Tuesday, January 6, 2009

Gay men often not accessing PEP despite risk of HIV exposure

“I had just separated recently, so it [unprotected anal sex] was kind of a way of me trying to react, I don’t know, trying to just forget about it, just have fun, you know do drugs and get drunk.”

via Aidsmap

Gay men may not be accessing HIV post-exposure prophylaxis in situations when its use would be warranted, a study published in the online edition of Sexually Transmitted Infections suggests.

Investigators in Brighton conducted interviews with 15 gay men who were currently taking, or had recently completed, a course of post-exposure prophylaxis after unprotected anal intercourse. They found that prior to accessing this treatment, the men generally had a poor understanding of what post-exposure prophylaxis involved.

The investigators also found that although the men described the sexual encounter leading to the accessing of post-exposure prophylaxis as unusual, they could almost all describe other circumstances where their risk behaviour was such that treatment with post-exposure prophylaxis would have been warranted. Furthermore, the interviews suggested that the men attempted to distance themselves from their risk behaviour, attributing it to the use of drugs and alcohol or in some way blaming their sexual partner.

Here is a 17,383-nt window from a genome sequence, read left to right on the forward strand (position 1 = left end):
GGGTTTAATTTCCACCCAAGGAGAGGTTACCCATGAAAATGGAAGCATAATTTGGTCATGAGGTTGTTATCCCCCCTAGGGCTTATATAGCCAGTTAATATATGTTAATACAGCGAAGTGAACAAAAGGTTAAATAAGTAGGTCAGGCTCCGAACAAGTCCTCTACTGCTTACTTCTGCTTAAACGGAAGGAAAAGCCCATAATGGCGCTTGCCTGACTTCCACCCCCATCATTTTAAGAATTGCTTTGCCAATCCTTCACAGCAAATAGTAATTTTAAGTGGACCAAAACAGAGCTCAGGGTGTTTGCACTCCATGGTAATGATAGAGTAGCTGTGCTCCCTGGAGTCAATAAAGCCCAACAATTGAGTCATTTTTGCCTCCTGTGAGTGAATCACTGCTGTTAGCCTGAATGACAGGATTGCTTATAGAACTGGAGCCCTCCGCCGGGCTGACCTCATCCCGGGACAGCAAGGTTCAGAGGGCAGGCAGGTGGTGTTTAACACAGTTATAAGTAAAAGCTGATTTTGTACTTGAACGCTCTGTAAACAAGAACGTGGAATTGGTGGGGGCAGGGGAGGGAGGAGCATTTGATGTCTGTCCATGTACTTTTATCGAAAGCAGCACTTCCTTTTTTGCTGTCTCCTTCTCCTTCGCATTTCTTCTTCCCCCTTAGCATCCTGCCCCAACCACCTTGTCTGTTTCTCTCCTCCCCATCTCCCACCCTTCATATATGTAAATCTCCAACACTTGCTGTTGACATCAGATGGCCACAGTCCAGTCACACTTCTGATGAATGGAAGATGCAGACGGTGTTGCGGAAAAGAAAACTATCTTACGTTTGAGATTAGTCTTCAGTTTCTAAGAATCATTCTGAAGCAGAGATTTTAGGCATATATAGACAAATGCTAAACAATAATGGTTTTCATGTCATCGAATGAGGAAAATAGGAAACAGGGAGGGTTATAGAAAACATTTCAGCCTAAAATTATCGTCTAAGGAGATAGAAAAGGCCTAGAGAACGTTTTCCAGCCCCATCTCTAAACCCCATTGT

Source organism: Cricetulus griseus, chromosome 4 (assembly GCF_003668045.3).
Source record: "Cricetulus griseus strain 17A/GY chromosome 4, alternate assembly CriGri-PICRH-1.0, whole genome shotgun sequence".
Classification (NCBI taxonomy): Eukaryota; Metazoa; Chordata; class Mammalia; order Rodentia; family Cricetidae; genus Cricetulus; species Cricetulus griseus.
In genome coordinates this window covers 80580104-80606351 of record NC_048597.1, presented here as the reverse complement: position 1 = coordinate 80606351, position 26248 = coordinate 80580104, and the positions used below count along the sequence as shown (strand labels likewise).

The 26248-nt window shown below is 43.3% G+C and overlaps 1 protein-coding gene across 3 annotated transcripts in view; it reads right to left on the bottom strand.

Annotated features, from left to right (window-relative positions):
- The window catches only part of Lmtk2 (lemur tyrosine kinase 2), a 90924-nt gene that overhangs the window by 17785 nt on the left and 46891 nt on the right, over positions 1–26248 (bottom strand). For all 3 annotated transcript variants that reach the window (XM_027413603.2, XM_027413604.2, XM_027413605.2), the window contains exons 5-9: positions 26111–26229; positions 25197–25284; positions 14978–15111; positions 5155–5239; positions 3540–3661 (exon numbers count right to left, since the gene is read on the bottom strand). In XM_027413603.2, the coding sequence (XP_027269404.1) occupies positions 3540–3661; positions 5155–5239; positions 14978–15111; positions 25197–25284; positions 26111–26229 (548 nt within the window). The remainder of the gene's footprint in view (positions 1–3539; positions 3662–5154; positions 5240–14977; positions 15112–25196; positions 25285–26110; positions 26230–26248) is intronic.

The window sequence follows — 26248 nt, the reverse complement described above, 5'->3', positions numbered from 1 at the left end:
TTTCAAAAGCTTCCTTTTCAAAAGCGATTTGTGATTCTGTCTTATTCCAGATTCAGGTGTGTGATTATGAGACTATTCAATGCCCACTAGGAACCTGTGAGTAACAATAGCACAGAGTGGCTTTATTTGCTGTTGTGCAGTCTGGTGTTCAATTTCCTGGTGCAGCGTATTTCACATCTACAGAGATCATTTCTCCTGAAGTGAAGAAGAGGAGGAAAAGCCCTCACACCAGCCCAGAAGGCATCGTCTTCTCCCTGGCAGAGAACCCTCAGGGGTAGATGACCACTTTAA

Post-exposure prophylaxis (a short course of treatment with antiretroviral drugs after possible exposure to HIV) is becoming increasing available for individuals reporting sexual risk behaviour. The number of gay men presenting for such treatment has increased following targeted advertising campaigns and the publication of professional guidelines.

There is robust evidence that post-exposure prophylaxis can prevent infection with HIV. But there have been reports of HIV infection despite its use following possible sexual exposure to the virus. In many instances these infections can be attributed to ongoing sexual risk behaviour.

Investigators wished to gain a better understanding of the factors and rationale leading gay men to access post exposure prophylaxis. They were hopeful that the results of their study could lead to the development of health promotion campaigns targeting men who are not accessing this treatment after possible exposure to HIV.

Read the whole Aidsmap article.

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